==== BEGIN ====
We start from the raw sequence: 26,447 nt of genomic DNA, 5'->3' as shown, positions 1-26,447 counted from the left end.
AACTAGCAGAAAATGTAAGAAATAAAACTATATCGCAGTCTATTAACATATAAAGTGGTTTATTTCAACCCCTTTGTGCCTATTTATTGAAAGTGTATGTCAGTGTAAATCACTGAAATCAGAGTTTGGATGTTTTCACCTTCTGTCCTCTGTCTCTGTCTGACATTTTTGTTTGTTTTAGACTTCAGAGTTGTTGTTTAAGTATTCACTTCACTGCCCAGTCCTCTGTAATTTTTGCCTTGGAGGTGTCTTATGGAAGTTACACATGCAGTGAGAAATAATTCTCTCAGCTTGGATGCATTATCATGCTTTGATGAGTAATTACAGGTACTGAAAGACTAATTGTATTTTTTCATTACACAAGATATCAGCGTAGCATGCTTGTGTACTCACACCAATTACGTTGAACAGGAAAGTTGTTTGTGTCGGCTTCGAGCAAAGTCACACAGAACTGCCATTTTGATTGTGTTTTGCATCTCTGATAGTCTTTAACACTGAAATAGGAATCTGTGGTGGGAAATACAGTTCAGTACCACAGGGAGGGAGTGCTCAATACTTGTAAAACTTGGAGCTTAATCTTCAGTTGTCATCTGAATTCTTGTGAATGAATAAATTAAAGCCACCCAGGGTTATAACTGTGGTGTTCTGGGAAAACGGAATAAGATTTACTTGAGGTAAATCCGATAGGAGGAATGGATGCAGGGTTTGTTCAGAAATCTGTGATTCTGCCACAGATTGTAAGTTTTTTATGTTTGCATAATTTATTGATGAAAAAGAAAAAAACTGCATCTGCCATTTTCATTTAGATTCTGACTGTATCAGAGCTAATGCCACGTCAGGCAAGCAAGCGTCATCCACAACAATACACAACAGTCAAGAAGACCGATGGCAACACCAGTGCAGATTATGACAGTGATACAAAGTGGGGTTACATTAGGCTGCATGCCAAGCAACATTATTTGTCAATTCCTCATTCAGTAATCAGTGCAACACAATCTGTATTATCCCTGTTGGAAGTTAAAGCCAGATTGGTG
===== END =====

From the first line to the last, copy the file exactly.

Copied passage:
We start from the raw sequence: 26,447 nt of genomic DNA, 5'->3' as shown, positions 1-26,447 counted from the left end.
AACTAGCAGAAAATGTAAGAAATAAAACTATATCGCAGTCTATTAACATATAAAGTGGTTTATTTCAACCCCTTTGTGCCTATTTATTGAAAGTGTATGTCAGTGTAAATCACTGAAATCAGAGTTTGGATGTTTTCACCTTCTGTCCTCTGTCTCTGTCTGACATTTTTGTTTGTTTTAGACTTCAGAGTTGTTGTTTAAGTATTCACTTCACTGCCCAGTCCTCTGTAATTTTTGCCTTGGAGGTGTCTTATGGAAGTTACACATGCAGTGAGAAATAATTCTCTCAGCTTGGATGCATTATCATGCTTTGATGAGTAATTACAGGTACTGAAAGACTAATTGTATTTTTTCATTACACAAGATATCAGCGTAGCATGCTTGTGTACTCACACCAATTACGTTGAACAGGAAAGTTGTTTGTGTCGGCTTCGAGCAAAGTCACACAGAACTGCCATTTTGATTGTGTTTTGCATCTCTGATAGTCTTTAACACTGAAATAGGAATCTGTGGTGGGAAATACAGTTCAGTACCACAGGGAGGGAGTGCTCAATACTTGTAAAACTTGGAGCTTAATCTTCAGTTGTCATCTGAATTCTTGTGAATGAATAAATTAAAGCCACCCAGGGTTATAACTGTGGTGTTCTGGGAAAACGGAATAAGATTTACTTGAGGTAAATCCGATAGGAGGAATGGATGCAGGGTTTGTTCAGAAATCTGTGATTCTGCCACAGATTGTAAGTTTTTTATGTTTGCATAATTTATTGATGAAAAAGAAAAAAACTGCATCTGCCATTTTCATTTAGATTCTGACTGTATCAGAGCTAATGCCACGTCAGGCAAGCAAGCGTCATCCACAACAATACACAACAGTCAAGAAGACCGATGGCAACACCAGTGCAGATTATGACAGTGATACAAAGTGGGGTTACATTAGGCTGCATGCCAAGCAACATTATTTGTCAATTCCTCATTCAGTAATCAGTGCAACACAATCTGTATTATCCCTGTTGGAAGTTAAAGCCAGATTGGTG